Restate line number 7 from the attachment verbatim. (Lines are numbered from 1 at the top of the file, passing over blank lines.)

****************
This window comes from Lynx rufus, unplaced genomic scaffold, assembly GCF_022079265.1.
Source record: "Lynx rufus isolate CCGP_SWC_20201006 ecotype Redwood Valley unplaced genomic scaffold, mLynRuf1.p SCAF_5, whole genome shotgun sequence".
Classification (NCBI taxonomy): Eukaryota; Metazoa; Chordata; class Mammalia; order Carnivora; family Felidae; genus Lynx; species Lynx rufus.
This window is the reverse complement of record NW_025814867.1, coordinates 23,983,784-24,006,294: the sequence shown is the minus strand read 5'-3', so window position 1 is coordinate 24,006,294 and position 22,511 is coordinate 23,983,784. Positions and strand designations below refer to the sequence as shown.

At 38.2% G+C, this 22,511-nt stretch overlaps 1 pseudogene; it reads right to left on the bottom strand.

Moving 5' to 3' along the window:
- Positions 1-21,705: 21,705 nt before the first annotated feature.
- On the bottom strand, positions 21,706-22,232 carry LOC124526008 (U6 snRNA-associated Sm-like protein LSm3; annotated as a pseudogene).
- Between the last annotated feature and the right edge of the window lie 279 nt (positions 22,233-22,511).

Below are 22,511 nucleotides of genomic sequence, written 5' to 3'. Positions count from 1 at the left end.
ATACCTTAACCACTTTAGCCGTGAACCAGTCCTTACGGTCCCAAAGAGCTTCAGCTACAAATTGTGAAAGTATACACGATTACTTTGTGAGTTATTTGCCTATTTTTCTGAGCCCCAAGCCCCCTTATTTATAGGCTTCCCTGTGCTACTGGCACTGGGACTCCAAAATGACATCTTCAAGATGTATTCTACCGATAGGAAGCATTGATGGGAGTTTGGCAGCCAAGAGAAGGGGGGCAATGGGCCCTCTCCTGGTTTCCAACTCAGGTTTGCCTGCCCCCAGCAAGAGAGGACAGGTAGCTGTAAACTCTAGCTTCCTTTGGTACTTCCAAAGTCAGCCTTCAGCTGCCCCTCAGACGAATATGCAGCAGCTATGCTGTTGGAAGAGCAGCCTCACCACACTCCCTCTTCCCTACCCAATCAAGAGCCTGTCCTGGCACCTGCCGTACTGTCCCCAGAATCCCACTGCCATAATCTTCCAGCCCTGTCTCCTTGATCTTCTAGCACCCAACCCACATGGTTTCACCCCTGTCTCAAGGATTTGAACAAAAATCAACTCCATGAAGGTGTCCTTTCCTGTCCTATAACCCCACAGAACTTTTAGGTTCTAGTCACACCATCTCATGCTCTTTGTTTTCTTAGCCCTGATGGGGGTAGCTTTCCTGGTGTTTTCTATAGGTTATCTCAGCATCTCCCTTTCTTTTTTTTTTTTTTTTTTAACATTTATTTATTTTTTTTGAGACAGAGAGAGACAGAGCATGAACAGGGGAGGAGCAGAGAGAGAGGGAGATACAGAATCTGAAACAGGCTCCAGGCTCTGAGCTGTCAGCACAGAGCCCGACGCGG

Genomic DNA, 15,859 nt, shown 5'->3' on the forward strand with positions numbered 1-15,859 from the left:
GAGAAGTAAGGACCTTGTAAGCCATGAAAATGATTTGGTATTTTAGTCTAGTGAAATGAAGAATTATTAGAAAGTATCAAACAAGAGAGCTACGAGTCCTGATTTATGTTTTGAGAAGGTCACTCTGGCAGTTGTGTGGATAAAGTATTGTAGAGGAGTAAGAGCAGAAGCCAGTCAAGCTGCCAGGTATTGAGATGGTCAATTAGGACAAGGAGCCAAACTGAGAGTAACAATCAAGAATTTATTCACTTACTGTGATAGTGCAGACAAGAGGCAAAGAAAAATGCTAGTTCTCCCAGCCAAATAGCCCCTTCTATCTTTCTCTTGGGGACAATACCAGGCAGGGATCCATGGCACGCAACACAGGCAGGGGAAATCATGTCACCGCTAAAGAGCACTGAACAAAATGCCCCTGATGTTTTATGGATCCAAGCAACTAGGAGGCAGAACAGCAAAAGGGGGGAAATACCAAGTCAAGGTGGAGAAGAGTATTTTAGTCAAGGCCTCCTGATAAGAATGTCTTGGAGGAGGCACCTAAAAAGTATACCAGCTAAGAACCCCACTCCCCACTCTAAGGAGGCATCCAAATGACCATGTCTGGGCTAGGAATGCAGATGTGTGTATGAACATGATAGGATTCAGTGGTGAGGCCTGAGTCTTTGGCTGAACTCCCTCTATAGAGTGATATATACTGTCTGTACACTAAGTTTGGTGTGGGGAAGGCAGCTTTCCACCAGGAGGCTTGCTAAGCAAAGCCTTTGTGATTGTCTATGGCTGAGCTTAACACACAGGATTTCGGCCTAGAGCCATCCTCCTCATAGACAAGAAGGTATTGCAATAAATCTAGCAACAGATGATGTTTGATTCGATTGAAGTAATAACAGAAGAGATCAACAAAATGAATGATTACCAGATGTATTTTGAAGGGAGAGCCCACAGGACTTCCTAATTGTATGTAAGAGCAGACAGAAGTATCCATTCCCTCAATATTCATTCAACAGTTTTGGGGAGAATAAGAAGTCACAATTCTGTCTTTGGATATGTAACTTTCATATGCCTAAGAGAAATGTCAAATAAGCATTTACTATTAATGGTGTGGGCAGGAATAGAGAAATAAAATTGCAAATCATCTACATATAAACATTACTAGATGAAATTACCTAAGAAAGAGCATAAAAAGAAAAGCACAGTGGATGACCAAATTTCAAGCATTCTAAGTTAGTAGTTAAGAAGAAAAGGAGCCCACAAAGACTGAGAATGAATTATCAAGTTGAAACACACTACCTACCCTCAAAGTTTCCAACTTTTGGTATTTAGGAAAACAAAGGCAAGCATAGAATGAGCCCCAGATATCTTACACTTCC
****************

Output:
- Positions 1-21,705: 21,705 nt before the first annotated feature.